Archaeologists Identify Traces of Burnt Cannabis in Ancient Jewish Shrine
Roughly 35 miles south of Jerusalem, in an archaeological site in the Negev desert known as Tel Arad, archaeologists excavating an ancient Jewish shrine have found traces of burnt cannabis and frankincense on a pair of limestone altars, reports Kristen Rogers of CNN.
1st high: Ancient Israelites at Biblical shrine used cannabis to spark ‘ecstasy’
“To induce a high you need the right temperature, and they clearly knew this well, just as they knew which fuel to use for each substance,” Namdar, of Israel’s Agricultural Research Organization–Volcani Center in Bet-Dagan, told the Haaretz daily.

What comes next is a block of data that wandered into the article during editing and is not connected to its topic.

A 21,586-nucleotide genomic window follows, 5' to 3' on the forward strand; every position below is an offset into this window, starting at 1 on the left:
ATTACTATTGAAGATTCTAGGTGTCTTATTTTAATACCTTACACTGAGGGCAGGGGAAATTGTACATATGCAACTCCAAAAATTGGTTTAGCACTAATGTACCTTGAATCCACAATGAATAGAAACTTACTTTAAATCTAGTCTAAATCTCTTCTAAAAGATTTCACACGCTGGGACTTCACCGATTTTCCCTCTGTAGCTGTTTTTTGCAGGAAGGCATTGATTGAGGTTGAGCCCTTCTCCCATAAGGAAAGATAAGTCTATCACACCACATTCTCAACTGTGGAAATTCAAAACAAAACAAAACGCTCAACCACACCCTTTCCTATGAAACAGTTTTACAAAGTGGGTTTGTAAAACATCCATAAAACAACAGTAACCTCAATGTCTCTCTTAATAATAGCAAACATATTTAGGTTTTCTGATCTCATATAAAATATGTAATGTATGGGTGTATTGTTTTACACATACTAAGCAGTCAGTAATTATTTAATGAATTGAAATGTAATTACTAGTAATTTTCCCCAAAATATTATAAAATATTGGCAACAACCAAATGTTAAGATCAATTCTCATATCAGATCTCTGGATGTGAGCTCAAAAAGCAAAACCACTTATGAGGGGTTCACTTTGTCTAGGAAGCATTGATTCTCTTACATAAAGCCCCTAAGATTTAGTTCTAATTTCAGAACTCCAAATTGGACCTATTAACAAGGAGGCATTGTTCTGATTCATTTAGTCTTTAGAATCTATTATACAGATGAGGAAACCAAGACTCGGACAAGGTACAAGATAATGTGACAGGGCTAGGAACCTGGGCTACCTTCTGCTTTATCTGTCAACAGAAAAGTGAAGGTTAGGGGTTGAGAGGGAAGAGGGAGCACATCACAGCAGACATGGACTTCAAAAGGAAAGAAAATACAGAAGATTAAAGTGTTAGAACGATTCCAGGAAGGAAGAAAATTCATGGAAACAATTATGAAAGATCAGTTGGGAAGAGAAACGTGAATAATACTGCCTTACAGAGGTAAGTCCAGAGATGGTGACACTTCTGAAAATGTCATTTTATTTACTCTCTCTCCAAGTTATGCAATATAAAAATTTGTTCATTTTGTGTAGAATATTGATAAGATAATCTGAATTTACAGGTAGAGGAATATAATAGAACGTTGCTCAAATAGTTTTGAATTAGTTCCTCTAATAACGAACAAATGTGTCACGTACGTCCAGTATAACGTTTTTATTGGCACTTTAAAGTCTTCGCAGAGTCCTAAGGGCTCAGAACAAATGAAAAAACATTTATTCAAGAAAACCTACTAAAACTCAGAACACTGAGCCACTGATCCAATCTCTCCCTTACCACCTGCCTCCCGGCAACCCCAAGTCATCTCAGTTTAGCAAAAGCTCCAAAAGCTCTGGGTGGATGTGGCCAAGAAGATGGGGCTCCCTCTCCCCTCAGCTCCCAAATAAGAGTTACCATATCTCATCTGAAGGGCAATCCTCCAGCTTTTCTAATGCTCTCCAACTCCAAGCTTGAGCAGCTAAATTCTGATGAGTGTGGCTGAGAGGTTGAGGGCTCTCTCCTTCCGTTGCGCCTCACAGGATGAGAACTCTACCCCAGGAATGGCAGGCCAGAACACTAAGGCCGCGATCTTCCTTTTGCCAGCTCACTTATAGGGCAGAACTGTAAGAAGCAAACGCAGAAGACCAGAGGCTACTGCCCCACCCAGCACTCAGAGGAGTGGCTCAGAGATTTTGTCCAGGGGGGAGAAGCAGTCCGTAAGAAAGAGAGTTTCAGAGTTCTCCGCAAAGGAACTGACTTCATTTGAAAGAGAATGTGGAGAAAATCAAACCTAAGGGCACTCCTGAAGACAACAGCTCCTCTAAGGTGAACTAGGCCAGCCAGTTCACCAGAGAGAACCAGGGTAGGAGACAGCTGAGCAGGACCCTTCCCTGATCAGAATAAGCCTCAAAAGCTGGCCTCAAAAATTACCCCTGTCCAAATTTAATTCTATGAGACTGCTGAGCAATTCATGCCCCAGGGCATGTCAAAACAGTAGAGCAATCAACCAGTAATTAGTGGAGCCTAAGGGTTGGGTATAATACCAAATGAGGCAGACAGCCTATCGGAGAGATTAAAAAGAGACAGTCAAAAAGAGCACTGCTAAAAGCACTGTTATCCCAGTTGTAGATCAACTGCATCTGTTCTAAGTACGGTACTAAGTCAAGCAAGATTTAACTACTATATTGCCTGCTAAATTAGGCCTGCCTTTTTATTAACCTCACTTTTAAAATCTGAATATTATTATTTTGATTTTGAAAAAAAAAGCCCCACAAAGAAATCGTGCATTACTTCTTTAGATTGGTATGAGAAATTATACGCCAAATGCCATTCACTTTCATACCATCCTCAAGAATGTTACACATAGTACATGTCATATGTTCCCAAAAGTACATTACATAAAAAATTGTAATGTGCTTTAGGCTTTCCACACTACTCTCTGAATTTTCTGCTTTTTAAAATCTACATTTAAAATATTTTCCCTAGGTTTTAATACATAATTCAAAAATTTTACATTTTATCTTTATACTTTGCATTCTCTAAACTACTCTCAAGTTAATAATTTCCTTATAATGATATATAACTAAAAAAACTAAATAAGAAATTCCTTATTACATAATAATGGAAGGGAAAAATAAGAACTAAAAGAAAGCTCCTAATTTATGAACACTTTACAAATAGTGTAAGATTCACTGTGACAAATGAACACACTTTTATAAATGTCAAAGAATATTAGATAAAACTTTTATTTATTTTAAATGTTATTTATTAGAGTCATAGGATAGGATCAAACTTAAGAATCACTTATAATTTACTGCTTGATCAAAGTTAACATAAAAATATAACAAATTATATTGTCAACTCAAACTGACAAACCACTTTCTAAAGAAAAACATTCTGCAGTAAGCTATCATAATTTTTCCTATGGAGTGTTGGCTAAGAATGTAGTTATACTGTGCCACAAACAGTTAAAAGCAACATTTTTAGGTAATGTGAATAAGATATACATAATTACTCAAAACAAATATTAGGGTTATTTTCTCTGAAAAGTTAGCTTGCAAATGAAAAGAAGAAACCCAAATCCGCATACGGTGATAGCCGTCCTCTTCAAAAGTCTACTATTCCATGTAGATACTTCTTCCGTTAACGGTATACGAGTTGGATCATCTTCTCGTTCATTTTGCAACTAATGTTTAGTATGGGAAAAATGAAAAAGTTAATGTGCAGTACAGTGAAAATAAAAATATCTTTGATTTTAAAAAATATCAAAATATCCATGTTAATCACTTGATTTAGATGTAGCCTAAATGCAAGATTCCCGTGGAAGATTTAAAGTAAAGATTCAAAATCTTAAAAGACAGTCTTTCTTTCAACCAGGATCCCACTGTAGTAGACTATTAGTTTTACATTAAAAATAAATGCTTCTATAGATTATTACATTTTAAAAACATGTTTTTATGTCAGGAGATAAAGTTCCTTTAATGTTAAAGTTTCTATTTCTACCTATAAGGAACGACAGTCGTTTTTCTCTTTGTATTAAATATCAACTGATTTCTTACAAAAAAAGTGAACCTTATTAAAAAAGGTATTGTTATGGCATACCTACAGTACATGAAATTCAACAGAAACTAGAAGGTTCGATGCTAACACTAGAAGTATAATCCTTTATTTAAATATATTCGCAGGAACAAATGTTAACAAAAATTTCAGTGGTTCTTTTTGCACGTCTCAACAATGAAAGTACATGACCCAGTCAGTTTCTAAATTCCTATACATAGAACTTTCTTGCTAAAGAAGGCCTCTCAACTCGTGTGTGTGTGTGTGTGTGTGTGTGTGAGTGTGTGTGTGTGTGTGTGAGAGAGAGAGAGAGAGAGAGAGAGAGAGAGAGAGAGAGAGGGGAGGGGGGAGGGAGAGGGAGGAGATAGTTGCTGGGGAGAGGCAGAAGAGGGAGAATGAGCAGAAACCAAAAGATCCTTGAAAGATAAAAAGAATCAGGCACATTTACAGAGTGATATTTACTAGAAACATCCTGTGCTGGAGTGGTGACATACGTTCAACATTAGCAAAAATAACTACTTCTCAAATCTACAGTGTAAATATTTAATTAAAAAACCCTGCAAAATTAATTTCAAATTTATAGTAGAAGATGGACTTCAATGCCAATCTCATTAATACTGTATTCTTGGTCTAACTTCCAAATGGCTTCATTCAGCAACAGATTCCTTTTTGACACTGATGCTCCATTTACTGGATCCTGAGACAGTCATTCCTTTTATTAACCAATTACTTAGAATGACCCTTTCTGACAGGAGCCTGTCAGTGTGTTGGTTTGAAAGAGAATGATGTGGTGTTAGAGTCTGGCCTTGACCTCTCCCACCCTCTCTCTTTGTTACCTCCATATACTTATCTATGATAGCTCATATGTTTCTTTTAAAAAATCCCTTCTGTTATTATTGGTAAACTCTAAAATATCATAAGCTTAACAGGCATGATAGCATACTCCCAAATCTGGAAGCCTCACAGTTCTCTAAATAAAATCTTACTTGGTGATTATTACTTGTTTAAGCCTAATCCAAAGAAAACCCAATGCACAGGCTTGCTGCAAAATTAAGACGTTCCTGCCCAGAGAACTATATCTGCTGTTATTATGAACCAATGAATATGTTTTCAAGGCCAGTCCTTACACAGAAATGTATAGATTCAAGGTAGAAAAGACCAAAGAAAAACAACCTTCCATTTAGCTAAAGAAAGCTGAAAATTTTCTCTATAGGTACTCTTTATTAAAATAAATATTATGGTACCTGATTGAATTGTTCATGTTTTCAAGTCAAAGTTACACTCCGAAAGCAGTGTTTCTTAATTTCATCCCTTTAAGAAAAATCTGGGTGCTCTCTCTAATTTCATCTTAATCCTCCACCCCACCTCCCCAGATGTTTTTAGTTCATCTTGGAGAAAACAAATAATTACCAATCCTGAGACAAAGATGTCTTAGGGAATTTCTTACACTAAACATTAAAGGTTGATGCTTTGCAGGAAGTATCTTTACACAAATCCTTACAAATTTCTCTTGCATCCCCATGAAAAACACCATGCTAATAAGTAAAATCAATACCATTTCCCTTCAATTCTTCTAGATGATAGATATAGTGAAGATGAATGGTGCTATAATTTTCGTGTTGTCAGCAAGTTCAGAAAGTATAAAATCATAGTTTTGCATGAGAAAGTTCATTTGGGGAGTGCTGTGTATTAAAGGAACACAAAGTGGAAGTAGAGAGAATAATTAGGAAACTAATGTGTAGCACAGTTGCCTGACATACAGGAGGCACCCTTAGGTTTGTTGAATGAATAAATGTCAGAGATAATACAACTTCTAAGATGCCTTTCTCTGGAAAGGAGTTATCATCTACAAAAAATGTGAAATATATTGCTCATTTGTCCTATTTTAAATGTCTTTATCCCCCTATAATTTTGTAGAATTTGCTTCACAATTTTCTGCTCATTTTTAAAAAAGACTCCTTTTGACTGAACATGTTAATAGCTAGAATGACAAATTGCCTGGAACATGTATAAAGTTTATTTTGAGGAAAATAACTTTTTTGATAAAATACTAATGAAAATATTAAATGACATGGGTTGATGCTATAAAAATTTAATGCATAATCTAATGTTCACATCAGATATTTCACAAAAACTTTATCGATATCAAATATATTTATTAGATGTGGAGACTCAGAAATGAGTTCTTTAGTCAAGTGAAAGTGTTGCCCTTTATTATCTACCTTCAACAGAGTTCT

TEMPLE INCENSE PREPARED IN ANCIENT ISRAEL COULD BE SMELLED UP TO 12 MILES AWAY
The fragrance was so sweet that, the Mishnah records, "from Jerico (12 miles away) they could smell the scent at the compounding of the incense." R. Eliezer ben Diglai said in another Mishnah passage, "My father's household had goats on the Mountain of Michvar (east of the Jordan River), and they used to sneeze from the odor of the compounding of the incense."
Approximately 200 grams (7 oz) of ground incense were put into a chalice and carried into the Holy Place. As the priest entered, he jangled the ring on the top of the chalice to ensure that "his sound was heard as he entered the holy area," according to the Mishnah.
Science paper: https://www.tandfonline.com/doi/full/10.1080/03344355.2020.1732046